Redefining ‘billfold’

Tess Vigeland Jul 20, 2012
HTML EMBED:
COPY
Artist Sipho Mabona used the "wet folding" technique to twist and shape the locusts to make sure George Washington's faces and the words "In God We Trust" show prominently on the locusts' bodies. Tess Vigeland

Redefining ‘billfold’

Tess Vigeland Jul 20, 2012
Artist Sipho Mabona used the "wet folding" technique to twist and shape the locusts to make sure George Washington's faces and the words "In God We Trust" show prominently on the locusts' bodies. Tess Vigeland
HTML EMBED:
COPY

The dollar bill is the most common denomination of U.S. banknote. And, you probably don’t give it a second thought, other than a means to pay your bills or buy something. But for Swiss-South African artist Sipho Mabona, he saw a medium to convey a political message.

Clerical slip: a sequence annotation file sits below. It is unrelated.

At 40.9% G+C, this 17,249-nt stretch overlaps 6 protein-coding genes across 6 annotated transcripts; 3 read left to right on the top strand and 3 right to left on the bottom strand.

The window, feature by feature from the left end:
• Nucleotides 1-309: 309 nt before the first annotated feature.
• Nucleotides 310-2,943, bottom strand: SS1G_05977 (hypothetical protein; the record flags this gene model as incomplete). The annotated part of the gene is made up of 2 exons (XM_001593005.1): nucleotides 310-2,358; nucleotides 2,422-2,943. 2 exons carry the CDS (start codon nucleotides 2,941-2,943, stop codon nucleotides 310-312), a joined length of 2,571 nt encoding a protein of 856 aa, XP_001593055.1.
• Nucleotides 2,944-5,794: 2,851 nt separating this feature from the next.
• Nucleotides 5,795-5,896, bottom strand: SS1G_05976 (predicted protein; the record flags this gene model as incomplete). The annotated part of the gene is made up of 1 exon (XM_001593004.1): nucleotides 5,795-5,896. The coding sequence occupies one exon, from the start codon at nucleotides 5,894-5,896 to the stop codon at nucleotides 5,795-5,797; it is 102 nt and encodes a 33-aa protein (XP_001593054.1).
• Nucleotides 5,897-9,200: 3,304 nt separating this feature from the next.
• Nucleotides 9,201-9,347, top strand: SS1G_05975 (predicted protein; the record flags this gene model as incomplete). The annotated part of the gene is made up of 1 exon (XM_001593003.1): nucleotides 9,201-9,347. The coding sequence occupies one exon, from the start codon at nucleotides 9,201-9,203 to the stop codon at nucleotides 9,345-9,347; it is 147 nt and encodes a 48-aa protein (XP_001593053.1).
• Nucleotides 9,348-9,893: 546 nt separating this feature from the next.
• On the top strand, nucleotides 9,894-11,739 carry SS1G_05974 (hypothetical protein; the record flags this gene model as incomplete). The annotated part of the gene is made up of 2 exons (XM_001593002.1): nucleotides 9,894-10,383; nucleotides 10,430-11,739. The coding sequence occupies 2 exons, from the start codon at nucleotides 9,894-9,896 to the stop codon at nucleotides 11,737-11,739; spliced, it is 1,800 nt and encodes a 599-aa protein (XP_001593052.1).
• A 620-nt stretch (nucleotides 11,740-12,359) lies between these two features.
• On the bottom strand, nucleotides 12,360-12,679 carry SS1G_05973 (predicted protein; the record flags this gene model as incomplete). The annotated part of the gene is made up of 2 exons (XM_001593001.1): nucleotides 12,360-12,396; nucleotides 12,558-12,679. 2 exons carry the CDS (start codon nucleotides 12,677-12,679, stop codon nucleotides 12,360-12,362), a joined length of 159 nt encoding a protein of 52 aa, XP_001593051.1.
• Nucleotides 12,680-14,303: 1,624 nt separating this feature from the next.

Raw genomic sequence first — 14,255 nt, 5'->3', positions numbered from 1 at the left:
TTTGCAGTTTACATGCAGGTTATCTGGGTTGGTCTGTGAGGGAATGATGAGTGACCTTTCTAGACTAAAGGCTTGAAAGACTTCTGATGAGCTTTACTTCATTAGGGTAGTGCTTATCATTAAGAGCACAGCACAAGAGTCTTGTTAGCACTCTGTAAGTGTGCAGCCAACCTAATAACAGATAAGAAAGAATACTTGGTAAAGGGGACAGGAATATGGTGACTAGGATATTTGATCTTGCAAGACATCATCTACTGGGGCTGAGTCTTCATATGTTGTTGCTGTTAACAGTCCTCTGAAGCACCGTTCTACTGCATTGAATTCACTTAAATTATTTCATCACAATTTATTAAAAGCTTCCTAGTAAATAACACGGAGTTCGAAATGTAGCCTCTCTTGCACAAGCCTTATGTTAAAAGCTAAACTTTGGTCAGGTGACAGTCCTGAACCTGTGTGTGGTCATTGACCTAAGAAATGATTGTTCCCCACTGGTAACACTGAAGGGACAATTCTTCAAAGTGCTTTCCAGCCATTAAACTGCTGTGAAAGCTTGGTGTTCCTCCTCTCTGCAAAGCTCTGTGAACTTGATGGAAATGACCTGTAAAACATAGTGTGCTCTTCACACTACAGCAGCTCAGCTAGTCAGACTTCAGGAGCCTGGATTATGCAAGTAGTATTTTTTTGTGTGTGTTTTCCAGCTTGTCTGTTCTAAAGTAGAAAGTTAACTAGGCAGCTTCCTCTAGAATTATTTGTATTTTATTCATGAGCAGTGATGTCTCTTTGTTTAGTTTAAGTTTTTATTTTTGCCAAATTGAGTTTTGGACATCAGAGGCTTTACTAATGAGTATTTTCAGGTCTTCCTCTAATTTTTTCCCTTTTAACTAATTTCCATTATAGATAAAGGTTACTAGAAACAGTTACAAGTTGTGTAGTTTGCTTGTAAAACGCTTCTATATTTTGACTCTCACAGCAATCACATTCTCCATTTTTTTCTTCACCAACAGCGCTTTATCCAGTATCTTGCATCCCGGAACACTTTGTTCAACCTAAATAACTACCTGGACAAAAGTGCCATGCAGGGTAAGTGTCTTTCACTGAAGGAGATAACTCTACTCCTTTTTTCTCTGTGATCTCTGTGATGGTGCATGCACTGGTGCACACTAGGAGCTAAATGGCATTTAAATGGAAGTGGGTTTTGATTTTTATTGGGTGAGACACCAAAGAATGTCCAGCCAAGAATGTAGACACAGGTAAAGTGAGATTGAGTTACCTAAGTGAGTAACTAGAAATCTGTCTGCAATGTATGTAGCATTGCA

Tess visited Mabona’s installation — part of a larger origami exhibit — in the Japanese American National Museum in Los Angeles’ Little Tokyo. Mabona folded sheets of uncut U.S. dollar bills (each sheet contains 21 bills) and painstakingly folded them into locusts, which takes about five hours for each bug.

Take a listen to the audio above to learn what Mabona wanted to say with his menacing locust bug origami installation.

Marketplace is on a mission.

We believe Main Street matters as much as Wall Street, economic news is made relevant and real through human stories, and a touch of humor helps enliven topics you might typically find…well, dull.

Through the signature style that only Marketplace can deliver, we’re on a mission to raise the economic intelligence of the country—but we don’t do it alone. We count on listeners and readers like you to keep this public service free and accessible to all. Will you become a partner in our mission today?

Your donation is critical to the future of public service journalism. Support our work today – for as little as $5 – and help us keep making people smarter.